So those are really the five key points. This is a huge, transformational release for us.”
Editor: What elements have remained the same during this transformation?
Ehrenberg: “At the core remains the same proven Dynamics AX business logic and surrounding us is our same proven eco system of partners and ISVs (Independent Software Vendors). We've invested an enormous amount in early access programs that have already had this service in the hands of close to 300 of our partners and are coming to market with a record number of our ISV solutions already up and ready to go with the new Dynamics AX.”
“We believe we're taking the best of Dynamics AX and combining it with the best of Microsoft technology, particularly around Cloud, and analytics, to really produce the kickoff for a new chapter in the life of Dynamics AX.”
Editor: What deployment options are available now for Dynamics AX?
Ehrenberg: “Let’s call it the “classic” Dynamics AX, Dynamics AX 2012, will continue to be available on-premise while this (new Dynamics AX) release is available Cloud only. Then next year, this version will come around and be available on-premise as well.”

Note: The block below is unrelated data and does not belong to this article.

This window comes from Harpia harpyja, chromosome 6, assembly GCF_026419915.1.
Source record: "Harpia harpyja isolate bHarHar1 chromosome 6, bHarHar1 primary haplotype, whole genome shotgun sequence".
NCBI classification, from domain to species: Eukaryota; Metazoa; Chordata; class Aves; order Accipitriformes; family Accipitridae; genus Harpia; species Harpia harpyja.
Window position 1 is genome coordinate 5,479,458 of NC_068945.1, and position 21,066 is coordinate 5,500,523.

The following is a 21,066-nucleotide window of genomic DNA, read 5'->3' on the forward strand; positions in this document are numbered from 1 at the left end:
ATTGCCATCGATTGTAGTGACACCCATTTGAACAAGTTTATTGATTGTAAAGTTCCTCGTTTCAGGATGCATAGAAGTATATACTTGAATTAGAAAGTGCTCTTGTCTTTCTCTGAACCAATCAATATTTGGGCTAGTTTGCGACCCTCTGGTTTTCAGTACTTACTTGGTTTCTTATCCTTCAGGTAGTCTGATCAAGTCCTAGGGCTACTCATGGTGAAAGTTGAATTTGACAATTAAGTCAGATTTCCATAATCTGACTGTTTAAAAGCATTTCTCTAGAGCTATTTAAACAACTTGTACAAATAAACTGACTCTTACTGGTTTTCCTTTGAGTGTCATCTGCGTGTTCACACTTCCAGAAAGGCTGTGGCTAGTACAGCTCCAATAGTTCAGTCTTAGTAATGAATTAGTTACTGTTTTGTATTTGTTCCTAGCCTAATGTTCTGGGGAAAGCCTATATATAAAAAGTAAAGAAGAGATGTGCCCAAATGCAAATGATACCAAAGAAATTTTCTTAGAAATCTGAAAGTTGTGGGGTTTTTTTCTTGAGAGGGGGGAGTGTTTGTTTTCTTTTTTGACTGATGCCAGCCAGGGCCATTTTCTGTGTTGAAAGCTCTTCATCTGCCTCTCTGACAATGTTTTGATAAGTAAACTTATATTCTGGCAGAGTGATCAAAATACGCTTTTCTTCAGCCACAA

Editor: ERP pricing has traditionally been quite complicated, how has that changed?
Ehrenberg: “The pricing is absolutely new and different. It’s really simple and we're really happy with it. The reason we're not disclosing it now is that we're still in the process of briefing our channel and briefing our field. The feedback we're getting on it is really positive. Sometimes we sit here at headquarters and come up with something that we think is simple and then we find out that is not so when we bring it to the real audience. But the feedback that we've been getting makes me think we have this right.”
Editor: What are you personally the most excited about in this new release of Dynamics AX?